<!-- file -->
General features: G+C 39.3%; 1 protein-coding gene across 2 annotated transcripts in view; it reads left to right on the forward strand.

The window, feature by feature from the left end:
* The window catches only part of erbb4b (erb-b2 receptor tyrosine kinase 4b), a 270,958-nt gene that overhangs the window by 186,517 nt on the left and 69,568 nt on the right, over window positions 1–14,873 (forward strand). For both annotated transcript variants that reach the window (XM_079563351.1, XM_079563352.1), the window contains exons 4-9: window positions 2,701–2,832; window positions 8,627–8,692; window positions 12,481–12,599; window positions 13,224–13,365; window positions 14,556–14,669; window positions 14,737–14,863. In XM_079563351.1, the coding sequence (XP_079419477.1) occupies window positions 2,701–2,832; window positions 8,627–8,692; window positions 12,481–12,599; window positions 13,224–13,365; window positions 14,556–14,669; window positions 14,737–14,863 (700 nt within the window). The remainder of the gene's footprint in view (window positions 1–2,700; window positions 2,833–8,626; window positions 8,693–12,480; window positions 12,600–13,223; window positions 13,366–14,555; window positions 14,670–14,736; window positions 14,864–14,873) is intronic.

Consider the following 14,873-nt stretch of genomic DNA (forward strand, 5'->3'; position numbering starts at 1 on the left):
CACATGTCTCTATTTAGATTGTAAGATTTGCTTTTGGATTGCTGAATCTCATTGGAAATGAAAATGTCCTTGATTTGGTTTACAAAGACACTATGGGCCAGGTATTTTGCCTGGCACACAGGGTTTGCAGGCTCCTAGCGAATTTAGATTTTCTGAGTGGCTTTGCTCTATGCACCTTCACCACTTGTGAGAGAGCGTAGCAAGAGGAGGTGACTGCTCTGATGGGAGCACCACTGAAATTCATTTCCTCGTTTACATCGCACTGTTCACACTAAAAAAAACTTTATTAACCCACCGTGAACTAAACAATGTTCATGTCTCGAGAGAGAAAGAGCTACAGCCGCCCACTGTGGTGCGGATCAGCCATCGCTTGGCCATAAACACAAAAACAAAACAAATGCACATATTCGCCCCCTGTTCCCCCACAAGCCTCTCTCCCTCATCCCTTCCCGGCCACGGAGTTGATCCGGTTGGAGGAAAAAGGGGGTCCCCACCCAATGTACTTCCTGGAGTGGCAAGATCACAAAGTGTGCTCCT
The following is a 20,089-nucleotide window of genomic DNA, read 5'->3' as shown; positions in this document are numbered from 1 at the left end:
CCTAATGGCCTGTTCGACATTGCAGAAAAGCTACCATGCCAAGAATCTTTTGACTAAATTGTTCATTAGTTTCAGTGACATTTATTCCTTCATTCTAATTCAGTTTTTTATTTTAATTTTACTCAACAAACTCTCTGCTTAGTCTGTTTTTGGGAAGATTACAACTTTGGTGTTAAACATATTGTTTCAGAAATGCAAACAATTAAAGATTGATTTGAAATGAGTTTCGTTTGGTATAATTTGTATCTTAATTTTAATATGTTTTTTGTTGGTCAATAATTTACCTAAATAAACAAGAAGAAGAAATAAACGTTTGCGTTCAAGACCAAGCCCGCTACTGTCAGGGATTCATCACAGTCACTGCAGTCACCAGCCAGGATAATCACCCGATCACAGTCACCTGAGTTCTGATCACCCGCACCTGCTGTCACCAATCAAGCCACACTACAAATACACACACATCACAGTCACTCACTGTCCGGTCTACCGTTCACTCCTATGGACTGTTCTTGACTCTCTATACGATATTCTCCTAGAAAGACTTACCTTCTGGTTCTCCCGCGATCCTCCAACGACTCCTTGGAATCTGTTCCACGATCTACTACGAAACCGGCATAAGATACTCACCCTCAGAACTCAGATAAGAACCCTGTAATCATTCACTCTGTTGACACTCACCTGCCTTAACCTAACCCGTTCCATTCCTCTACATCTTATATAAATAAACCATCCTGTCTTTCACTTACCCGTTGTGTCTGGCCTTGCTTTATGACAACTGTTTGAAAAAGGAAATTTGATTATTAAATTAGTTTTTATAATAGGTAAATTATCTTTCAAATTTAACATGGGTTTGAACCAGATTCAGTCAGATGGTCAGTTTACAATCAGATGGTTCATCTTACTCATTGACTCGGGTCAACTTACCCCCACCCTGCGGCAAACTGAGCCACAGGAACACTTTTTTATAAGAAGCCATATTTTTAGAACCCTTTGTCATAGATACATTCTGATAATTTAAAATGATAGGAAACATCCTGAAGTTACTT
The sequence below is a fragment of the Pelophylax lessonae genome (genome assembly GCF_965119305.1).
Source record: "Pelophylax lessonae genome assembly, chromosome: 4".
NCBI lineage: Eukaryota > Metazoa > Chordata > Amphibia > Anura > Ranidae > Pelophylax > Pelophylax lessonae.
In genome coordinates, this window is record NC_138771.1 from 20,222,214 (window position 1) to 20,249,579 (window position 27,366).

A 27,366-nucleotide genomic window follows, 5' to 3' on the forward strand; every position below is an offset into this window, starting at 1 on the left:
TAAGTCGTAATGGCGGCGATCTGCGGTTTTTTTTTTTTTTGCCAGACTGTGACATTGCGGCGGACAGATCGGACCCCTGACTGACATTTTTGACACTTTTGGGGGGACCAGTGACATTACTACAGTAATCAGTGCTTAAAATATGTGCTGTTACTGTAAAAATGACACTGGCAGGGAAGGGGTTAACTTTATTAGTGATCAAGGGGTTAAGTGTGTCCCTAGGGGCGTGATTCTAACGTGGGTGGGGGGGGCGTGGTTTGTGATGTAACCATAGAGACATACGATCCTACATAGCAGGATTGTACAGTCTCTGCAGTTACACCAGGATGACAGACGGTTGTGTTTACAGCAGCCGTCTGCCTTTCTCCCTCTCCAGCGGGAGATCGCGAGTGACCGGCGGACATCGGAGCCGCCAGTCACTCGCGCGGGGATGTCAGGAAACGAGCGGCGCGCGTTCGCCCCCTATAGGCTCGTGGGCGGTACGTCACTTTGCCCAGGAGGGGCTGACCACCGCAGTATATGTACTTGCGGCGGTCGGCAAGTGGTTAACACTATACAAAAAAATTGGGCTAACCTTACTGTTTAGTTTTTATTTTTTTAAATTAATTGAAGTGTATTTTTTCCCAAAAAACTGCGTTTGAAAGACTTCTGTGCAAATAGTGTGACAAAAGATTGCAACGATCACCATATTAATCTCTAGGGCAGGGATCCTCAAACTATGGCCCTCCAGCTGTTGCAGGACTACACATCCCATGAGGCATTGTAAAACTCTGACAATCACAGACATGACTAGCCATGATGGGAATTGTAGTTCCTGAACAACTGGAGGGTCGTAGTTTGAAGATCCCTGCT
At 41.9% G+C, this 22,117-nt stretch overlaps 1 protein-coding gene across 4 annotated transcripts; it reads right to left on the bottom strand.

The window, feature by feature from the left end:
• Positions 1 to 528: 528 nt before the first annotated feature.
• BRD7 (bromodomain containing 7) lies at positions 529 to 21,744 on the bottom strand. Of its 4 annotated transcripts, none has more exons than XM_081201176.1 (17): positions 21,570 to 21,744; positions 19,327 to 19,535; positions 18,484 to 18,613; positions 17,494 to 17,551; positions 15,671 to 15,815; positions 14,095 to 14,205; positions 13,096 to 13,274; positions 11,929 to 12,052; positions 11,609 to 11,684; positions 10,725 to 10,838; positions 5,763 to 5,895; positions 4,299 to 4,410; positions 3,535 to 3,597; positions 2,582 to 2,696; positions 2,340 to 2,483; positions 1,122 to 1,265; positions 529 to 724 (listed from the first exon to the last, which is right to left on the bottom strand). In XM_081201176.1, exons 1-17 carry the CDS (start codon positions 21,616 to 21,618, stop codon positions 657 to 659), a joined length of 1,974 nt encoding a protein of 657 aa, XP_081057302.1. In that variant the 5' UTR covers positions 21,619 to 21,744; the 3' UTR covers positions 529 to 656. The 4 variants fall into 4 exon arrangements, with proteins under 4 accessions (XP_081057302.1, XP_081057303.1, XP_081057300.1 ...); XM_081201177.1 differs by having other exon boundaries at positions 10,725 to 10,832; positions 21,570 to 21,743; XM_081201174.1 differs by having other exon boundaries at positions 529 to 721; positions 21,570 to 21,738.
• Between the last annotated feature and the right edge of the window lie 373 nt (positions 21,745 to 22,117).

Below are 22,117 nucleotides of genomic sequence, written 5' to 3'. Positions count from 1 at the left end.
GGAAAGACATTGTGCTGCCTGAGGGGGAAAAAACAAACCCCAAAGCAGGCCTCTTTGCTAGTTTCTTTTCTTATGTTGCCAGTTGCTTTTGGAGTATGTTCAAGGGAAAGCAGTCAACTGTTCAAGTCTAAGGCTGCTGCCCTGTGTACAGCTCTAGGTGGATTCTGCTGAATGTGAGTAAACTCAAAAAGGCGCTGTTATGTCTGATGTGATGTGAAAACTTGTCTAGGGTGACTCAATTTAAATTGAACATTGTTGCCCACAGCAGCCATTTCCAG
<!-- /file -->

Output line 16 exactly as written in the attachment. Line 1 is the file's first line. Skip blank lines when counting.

• Positions 1 to 528: 528 nt before the first annotated feature.